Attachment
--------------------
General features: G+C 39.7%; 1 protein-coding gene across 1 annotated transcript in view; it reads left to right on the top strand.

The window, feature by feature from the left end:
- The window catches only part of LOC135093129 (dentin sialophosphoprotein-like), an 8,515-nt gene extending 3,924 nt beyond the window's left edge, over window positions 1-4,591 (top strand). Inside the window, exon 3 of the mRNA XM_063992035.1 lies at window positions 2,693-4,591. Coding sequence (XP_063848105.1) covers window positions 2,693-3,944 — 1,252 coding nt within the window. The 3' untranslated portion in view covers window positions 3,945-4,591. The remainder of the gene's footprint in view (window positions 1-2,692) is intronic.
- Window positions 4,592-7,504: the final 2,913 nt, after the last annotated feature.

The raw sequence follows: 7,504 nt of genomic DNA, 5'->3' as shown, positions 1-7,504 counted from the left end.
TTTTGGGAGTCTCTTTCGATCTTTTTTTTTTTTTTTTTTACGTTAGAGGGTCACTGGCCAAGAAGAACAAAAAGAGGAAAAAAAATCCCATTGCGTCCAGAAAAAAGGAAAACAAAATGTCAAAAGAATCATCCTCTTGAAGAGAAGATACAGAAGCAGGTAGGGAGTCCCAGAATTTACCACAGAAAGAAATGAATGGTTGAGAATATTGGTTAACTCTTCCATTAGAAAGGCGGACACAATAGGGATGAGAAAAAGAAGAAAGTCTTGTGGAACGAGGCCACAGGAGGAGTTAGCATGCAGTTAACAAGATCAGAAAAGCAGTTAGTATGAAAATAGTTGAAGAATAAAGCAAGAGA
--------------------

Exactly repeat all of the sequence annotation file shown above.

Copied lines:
General features: G+C 39.7%; 1 protein-coding gene across 1 annotated transcript in view; it reads left to right on the top strand.

The window, feature by feature from the left end:
- The window catches only part of LOC135093129 (dentin sialophosphoprotein-like), an 8,515-nt gene extending 3,924 nt beyond the window's left edge, over window positions 1-4,591 (top strand). Inside the window, exon 3 of the mRNA XM_063992035.1 lies at window positions 2,693-4,591. Coding sequence (XP_063848105.1) covers window positions 2,693-3,944 — 1,252 coding nt within the window. The 3' untranslated portion in view covers window positions 3,945-4,591. The remainder of the gene's footprint in view (window positions 1-2,692) is intronic.
- Window positions 4,592-7,504: the final 2,913 nt, after the last annotated feature.

The raw sequence follows: 7,504 nt of genomic DNA, 5'->3' as shown, positions 1-7,504 counted from the left end.
TTTTGGGAGTCTCTTTCGATCTTTTTTTTTTTTTTTTTTACGTTAGAGGGTCACTGGCCAAGAAGAACAAAAAGAGGAAAAAAAATCCCATTGCGTCCAGAAAAAAGGAAAACAAAATGTCAAAAGAATCATCCTCTTGAAGAGAAGATACAGAAGCAGGTAGGGAGTCCCAGAATTTACCACAGAAAGAAATGAATGGTTGAGAATATTGGTTAACTCTTCCATTAGAAAGGCGGACACAATAGGGATGAGAAAAAGAAGAAAGTCTTGTGGAACGAGGCCACAGGAGGAGTTAGCATGCAGTTAACAAGATCAGAAAAGCAGTTAGTATGAAAATAGTTGAAGAATAAAGCAAGAGA